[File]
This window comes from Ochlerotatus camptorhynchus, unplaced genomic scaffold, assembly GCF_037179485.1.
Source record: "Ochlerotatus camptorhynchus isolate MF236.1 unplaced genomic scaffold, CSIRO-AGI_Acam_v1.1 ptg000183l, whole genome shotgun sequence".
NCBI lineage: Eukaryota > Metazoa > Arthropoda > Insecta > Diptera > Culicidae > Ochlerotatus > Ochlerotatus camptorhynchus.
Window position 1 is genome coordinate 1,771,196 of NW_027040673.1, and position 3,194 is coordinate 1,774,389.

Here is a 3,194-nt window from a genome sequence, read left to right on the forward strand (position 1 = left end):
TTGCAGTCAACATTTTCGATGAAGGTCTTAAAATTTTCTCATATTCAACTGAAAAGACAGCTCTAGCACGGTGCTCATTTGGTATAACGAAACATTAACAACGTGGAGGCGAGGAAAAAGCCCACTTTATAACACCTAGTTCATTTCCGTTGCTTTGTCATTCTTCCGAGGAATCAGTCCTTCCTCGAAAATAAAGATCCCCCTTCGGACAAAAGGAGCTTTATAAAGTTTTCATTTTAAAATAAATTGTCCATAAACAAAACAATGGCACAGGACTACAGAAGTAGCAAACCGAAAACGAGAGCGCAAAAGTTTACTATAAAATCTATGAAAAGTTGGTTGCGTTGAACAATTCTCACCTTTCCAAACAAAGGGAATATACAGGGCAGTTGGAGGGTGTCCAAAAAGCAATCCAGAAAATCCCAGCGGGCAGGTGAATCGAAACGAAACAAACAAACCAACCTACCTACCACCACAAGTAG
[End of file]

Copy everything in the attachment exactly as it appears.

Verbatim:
This window comes from Ochlerotatus camptorhynchus, unplaced genomic scaffold, assembly GCF_037179485.1.
Source record: "Ochlerotatus camptorhynchus isolate MF236.1 unplaced genomic scaffold, CSIRO-AGI_Acam_v1.1 ptg000183l, whole genome shotgun sequence".
NCBI lineage: Eukaryota > Metazoa > Arthropoda > Insecta > Diptera > Culicidae > Ochlerotatus > Ochlerotatus camptorhynchus.
Window position 1 is genome coordinate 1,771,196 of NW_027040673.1, and position 3,194 is coordinate 1,774,389.

Here is a 3,194-nt window from a genome sequence, read left to right on the forward strand (position 1 = left end):
TTGCAGTCAACATTTTCGATGAAGGTCTTAAAATTTTCTCATATTCAACTGAAAAGACAGCTCTAGCACGGTGCTCATTTGGTATAACGAAACATTAACAACGTGGAGGCGAGGAAAAAGCCCACTTTATAACACCTAGTTCATTTCCGTTGCTTTGTCATTCTTCCGAGGAATCAGTCCTTCCTCGAAAATAAAGATCCCCCTTCGGACAAAAGGAGCTTTATAAAGTTTTCATTTTAAAATAAATTGTCCATAAACAAAACAATGGCACAGGACTACAGAAGTAGCAAACCGAAAACGAGAGCGCAAAAGTTTACTATAAAATCTATGAAAAGTTGGTTGCGTTGAACAATTCTCACCTTTCCAAACAAAGGGAATATACAGGGCAGTTGGAGGGTGTCCAAAAAGCAATCCAGAAAATCCCAGCGGGCAGGTGAATCGAAACGAAACAAACAAACCAACCTACCTACCACCACAAGTAG